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Summary: God’s love for his people is seen in the prayers of the Son.

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Scripture Introduction

Someone said, “Trusting God does not mean believing that he will do what you want. It means believing that what he does is good.” The distinction delivers us from the error of demanding that God serve our desires like a genie in a bottle.

Christians typically recognize this mistake in the atheist who lashes out at God for allowing his mother to die from cancer. Less often do we see it in ourselves when we grumble over the circumstances which steal our comforts. The daughter who refuses to appreciate restrictions on freedom provided by loving parents; the employee who slacks off when the assignments are below his standard; the angry Christian who cannot let go of past hurts and the mistakes of fellow believers; the wife who holds back from fully giving herself to her husband, since he so often fails to meet her needs – these examples touch the variety of ways in which we might act out the false assumption that trusting God means “believing that he will do what we want.”

One way God encourages victory over this error is by reminding us of his tremendous love. You pray fervently for your loved ones, especially when you know their needs are great. During his last night on earth, Jesus loves his disciples by praying fervently for them. Studying his prayer encourages us with God’s love.

Additionally, John 17 offers a unique view into the heart of God – what is of first importance in the mind of our Savior. We listen attentively to a man’s dying words because death focuses our passions on what is essential. How much more ought we to listen well to the dying words of the Lord Jesus Christ, and so hear what God deems worthy of his last breaths before the cross.

[Read John 17.1-16. Pray.]

Introduction

When things go badly, we may wonder why God does not swoop down and deliver us. He could, you know! He could convert people to Christ through the preaching of angels, then immediately rescue his daughters and sons from trials, troubles and tribulations, lifting us up into heaven and away from both future sin and suffering. In fact, so attractive is the vision of the future bliss we will have in the presence of God, that the Apostle Paul said: “To die is gain. If I am to live in the flesh, that means fruitful labor for me…. [But] My desire is to depart and be with Christ, for that is far better” than suffering in the flesh (Philippians 1.21-23). Paul knows well what you also know – the hurt and heartache of life in a fallen world and would gladly exchange it for heaven!

Yet Jesus does not ask the Father to deliver Christians from the problems in this world. From the power and influence of the Devil – yes, verse 15b: “keep them from the evil one.” But note well the first half of that sentence: “I do not ask that you take them out of the world.” God’s people are left in the world, without being overtaken by worldliness (by God’s grace), in order to witness and work for the King of the world.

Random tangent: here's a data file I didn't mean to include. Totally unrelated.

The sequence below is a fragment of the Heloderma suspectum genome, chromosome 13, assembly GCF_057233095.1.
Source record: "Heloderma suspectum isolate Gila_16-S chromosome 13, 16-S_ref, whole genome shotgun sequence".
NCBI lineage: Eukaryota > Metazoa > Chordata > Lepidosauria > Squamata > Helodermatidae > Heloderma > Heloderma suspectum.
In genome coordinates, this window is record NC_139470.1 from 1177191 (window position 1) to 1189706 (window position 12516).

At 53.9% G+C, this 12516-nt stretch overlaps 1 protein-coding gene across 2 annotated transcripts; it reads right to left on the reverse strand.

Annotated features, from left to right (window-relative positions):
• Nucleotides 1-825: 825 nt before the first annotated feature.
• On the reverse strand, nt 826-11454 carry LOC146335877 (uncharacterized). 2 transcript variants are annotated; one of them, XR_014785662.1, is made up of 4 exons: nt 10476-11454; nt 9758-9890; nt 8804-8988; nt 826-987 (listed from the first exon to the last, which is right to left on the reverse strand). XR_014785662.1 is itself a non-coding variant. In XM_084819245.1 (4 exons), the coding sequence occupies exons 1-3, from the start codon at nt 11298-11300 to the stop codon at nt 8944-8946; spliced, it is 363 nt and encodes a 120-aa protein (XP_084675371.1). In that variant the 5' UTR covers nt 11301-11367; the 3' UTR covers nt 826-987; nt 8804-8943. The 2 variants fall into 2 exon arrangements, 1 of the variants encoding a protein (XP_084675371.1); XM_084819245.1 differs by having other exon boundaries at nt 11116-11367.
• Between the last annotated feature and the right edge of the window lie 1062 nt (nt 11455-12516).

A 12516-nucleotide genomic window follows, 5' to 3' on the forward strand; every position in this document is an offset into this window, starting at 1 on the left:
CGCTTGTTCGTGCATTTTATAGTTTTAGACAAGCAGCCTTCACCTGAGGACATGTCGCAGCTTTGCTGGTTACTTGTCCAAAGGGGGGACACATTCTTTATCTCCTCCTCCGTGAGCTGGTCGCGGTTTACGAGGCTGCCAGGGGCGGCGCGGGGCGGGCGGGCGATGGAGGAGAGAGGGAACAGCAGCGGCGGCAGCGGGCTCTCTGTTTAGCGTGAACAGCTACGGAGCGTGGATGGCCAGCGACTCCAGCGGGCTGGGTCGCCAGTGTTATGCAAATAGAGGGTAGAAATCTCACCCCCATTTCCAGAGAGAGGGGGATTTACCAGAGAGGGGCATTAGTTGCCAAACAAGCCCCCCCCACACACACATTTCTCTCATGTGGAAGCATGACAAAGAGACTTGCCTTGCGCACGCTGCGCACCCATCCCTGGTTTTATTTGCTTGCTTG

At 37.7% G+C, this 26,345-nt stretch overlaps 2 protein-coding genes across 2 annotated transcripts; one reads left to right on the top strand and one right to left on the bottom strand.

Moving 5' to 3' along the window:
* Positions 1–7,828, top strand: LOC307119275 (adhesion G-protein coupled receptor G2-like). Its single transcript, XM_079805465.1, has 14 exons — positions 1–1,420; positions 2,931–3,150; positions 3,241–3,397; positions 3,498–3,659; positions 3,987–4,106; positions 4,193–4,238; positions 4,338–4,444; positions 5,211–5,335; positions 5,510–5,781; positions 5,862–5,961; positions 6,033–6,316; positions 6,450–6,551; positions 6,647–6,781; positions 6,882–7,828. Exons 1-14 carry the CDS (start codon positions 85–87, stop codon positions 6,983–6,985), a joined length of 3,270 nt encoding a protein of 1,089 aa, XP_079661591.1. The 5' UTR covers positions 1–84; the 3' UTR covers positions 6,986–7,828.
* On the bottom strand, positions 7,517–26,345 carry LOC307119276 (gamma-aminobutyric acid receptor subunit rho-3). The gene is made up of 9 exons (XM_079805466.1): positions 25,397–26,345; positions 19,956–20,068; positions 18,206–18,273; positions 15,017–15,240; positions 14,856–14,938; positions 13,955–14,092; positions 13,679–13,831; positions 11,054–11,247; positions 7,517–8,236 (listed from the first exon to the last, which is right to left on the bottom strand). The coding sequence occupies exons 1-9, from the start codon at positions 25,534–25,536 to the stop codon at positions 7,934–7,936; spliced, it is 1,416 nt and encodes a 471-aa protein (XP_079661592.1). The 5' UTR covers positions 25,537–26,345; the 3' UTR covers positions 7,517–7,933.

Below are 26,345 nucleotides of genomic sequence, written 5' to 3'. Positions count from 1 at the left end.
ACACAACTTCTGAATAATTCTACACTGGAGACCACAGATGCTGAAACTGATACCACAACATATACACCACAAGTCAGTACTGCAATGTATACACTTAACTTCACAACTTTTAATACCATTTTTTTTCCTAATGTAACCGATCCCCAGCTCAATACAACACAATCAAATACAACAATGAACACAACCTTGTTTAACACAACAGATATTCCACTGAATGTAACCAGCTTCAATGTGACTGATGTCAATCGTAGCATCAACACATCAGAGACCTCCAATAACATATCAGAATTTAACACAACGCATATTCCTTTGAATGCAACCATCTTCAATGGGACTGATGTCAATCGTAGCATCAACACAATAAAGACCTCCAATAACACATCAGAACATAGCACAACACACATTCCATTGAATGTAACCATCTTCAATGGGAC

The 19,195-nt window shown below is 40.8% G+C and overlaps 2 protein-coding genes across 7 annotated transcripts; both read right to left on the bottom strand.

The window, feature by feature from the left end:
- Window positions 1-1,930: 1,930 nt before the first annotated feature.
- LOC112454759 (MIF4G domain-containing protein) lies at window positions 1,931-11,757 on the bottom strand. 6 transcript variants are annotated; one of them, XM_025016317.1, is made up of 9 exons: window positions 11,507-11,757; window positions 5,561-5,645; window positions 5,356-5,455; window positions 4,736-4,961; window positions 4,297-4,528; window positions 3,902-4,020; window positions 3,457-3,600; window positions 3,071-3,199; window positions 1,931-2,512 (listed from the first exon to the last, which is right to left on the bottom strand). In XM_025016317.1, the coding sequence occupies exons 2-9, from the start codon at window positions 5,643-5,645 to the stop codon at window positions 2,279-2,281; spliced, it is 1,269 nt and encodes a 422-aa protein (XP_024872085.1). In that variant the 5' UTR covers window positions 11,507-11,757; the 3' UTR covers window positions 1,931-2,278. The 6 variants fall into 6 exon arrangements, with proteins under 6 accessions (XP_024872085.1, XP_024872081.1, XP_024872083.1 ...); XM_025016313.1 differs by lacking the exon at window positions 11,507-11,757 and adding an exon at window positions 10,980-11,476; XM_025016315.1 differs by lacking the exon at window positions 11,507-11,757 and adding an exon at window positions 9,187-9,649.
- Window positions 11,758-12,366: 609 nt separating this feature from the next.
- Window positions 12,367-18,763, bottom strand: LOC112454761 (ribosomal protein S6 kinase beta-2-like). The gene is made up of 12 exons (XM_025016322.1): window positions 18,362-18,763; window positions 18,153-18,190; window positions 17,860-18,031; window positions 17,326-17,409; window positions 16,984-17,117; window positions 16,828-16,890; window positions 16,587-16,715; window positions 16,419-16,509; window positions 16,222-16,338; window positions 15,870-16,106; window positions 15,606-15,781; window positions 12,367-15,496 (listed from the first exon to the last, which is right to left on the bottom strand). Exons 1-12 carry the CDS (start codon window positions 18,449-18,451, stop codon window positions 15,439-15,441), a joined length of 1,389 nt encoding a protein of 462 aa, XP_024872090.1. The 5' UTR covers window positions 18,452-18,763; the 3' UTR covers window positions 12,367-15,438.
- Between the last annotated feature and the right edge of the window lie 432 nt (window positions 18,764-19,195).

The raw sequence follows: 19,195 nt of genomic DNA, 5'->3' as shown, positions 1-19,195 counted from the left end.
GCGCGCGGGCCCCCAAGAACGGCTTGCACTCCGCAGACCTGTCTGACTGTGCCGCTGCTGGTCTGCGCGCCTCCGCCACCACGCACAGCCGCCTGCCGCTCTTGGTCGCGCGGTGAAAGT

In her book on evangelism, Out of the Salt Shaker, 124, Rebecca Pippert (in a light-hearted way) speaks to Christian college students about how they sometimes act as if God ought to have taken them out of the world: “We must not become, as John Stott puts it, ‘a rabbit-hole Christian’—the kind who pops his head out of a hole, leaves his Christian roommate in the morning and scurries to class, only to frantically search for a Christian to sit by (an odd way to approach a mission field). Thus he proceeds from class to class. When dinner comes, he sits with the Christians in his dorm at one huge table and thinks, “What a witness!” From there he goes to his all-Christian Bible study, and he might even catch a prayer meeting where the Christians pray for the non-believers on his floor. (But what luck that he was able to live on the only floor with seventeen Christians!) Then at night he scurries back to his Christian roommate. Safe! He made it through the day and his only contacts with the world were those mad, brave dashes to and from Christian activities. What an insidious reversal of the biblical command to be salt and light to the world.”

“I do not ask that you take them out of the world.” God leaves us amongst an admittedly crooked and twisted generation, at least in part so that we might prove that trusting God means believing that what he does is good. Let me show you. Remember how Paul told the Philippians that he desired to depart and be with Christ? A few sentences later he applies the same truth to them: “Do all things without grumbling or questioning [they were tempted to this sin before God was not doing what they wanted], that you may be blameless and innocent, children of God [in other words, they were to trust God even in their troubles] without blemish in the midst of a crooked and twisted generation, among whom you shine as lights in the world [you will witness to the goodness of God]” (Philippians 2.14-16).

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